My experience with different healthcare information systems is limited because I have only worked at one hospital. When I started at this hospital, the physicians were still hand-writing orders and progress notes. They had already integrated a basic electronic charting system called Meditech, for the nurses to chart and the secretaries to transcribe the hand-written documentation from the physicians. In 2013, my hospital converted to all electronic medical records and overall it was an easy transition. As a 19-year-old, computers and new applications did not scare me. But I believe the sudden implementation of this system forced some of the older physicians and nurses out of the hospital setting. My experience with healthcare information systems has been positive. According to our textbook, Electronic Health Records have the ability to “add decision support and flag potentially dangerous drug interactions, verify medications, and reduce the needs for risky tests and procedures” (Hebda, Hunter, & Czar, 2019, p. 119). One example of how this feature has helped me is when I have patients who are receiving IV Furosemide, the system will alert me if the patient’s last Potassium level was low and it has not been re-drawn recently. The government was a driving force in the implementation of electronic healthcare information systems. In 2009 President Barack Obama signed a piece of legislation called the Health Information Technology for Economic and Clinical Health (HITECH) Act. This act provided more than $35 billion to hospitals and clinics to encourage the use of Electronic Health Records (Reisman, 2017).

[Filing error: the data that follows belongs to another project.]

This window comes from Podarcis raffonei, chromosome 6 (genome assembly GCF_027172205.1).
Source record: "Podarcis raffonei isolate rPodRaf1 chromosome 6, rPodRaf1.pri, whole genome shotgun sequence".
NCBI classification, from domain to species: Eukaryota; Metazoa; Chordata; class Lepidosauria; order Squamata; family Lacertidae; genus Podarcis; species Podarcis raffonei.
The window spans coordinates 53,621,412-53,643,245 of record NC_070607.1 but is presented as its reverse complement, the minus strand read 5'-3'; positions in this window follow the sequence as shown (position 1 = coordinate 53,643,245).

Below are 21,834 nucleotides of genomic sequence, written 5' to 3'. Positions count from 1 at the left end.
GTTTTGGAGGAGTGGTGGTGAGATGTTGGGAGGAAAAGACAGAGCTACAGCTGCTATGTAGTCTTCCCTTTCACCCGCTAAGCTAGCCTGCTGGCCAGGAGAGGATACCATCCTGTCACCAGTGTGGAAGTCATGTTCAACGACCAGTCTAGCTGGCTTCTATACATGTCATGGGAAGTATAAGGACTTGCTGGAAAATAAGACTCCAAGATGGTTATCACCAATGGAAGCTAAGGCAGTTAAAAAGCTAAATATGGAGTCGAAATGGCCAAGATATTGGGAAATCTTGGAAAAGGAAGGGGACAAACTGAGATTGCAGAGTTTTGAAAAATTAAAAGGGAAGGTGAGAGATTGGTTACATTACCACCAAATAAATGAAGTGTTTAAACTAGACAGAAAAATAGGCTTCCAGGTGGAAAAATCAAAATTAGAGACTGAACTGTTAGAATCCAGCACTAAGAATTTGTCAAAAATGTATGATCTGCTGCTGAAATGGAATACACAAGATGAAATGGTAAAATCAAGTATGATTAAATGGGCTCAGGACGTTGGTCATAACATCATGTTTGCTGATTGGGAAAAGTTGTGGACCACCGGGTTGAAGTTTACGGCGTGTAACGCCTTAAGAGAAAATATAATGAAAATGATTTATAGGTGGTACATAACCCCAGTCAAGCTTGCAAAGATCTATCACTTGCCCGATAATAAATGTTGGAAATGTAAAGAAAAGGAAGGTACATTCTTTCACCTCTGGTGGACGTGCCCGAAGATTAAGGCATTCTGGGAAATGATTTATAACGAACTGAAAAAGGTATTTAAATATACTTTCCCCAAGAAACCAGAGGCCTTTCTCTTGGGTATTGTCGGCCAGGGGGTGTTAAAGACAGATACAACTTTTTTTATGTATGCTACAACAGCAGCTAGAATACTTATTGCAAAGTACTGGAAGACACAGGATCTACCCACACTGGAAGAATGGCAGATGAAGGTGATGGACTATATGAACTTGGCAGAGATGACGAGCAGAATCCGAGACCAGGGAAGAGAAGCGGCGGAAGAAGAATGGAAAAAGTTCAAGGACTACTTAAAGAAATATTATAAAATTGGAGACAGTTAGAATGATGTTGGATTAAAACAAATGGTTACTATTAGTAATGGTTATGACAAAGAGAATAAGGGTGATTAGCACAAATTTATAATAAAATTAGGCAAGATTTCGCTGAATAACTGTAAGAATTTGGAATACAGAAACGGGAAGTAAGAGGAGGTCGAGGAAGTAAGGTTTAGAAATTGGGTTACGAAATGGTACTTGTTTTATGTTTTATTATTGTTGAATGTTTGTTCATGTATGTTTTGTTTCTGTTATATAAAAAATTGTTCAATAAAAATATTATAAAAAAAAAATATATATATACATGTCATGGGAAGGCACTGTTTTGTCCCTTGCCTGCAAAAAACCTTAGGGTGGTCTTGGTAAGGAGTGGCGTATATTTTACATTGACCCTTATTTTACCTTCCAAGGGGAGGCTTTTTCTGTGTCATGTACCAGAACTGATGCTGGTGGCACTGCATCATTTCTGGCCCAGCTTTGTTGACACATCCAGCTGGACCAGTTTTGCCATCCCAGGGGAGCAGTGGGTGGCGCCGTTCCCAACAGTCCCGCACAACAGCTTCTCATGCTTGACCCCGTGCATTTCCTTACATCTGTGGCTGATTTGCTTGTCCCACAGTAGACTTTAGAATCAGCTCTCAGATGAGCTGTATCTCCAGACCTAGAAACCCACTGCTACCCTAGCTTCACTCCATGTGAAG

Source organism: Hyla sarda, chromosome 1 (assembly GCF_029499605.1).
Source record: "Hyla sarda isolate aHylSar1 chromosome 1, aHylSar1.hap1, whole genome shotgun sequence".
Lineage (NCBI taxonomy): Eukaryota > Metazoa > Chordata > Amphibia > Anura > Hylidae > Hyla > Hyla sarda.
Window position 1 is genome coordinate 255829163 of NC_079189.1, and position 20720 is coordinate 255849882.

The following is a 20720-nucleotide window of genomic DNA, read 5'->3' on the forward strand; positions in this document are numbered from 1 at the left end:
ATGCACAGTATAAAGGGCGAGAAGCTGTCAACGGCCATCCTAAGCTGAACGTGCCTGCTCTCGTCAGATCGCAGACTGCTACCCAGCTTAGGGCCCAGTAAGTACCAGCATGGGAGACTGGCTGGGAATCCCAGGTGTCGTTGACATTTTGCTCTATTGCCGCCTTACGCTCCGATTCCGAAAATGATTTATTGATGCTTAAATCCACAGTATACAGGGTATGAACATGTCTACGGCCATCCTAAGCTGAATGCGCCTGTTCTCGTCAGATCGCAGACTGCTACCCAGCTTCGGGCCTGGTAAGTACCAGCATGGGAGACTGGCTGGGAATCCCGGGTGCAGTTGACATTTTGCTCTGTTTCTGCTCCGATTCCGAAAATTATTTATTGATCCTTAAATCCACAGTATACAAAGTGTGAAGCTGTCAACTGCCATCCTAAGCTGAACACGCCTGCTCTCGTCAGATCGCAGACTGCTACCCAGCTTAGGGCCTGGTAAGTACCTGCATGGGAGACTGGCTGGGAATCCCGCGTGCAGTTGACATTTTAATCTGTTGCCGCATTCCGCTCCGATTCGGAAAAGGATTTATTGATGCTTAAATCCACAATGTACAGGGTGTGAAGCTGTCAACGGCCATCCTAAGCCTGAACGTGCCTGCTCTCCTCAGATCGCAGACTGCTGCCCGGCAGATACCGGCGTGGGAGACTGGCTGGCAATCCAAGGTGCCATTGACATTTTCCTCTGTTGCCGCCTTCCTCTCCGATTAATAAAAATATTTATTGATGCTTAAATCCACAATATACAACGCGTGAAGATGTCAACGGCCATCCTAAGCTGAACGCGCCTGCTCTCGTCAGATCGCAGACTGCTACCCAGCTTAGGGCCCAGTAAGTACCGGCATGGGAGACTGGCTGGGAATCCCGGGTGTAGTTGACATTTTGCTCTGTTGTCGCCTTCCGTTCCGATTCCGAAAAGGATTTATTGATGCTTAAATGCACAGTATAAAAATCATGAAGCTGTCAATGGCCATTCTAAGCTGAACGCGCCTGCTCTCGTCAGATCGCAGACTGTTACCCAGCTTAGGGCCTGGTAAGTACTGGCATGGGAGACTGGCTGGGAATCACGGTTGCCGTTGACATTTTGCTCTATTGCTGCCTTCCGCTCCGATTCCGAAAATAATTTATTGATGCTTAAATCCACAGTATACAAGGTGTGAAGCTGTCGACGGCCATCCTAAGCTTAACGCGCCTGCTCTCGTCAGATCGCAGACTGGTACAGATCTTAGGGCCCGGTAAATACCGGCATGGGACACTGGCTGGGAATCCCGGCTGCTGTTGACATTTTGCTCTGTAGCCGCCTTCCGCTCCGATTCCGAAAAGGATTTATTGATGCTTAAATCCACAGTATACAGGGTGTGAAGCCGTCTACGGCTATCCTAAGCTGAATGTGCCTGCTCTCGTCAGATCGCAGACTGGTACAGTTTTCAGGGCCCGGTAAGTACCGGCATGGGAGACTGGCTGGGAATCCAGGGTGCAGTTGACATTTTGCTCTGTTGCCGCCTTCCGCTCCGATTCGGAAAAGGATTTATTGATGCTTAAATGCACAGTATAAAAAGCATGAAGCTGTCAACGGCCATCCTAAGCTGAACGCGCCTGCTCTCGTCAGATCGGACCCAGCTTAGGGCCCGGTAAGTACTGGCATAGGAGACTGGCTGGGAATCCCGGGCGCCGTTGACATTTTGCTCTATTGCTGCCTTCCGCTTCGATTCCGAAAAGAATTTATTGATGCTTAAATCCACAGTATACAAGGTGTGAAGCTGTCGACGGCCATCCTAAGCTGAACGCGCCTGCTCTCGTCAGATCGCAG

References

Hebda, T., Hunter, K., & Czar, P. (2019). Handbook of informatics for nurses & healthcare professionals (6th ed.). Pearson.

Reisman M. (2017). EHRs: The Challenge of Making Electronic Data Usable and Interoperable. P & T : a peer-reviewed journal for formulary management42(9), 572–575.

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Share your experiences with healthcare information systems, past or present. Has it been an easy transition or difficult? Why do you believe your experience has been positive or negative? If you are currently not working in a healthcare setting, how has the medical record exposure in nursing school impacted your current knowledge?

I have worked in a variety of healthcare settings throughout my career before I became a nurse. You could even

NR 361 Experiences with Healthcare Information Systems
NR 361 Experiences with Healthcare Information Systems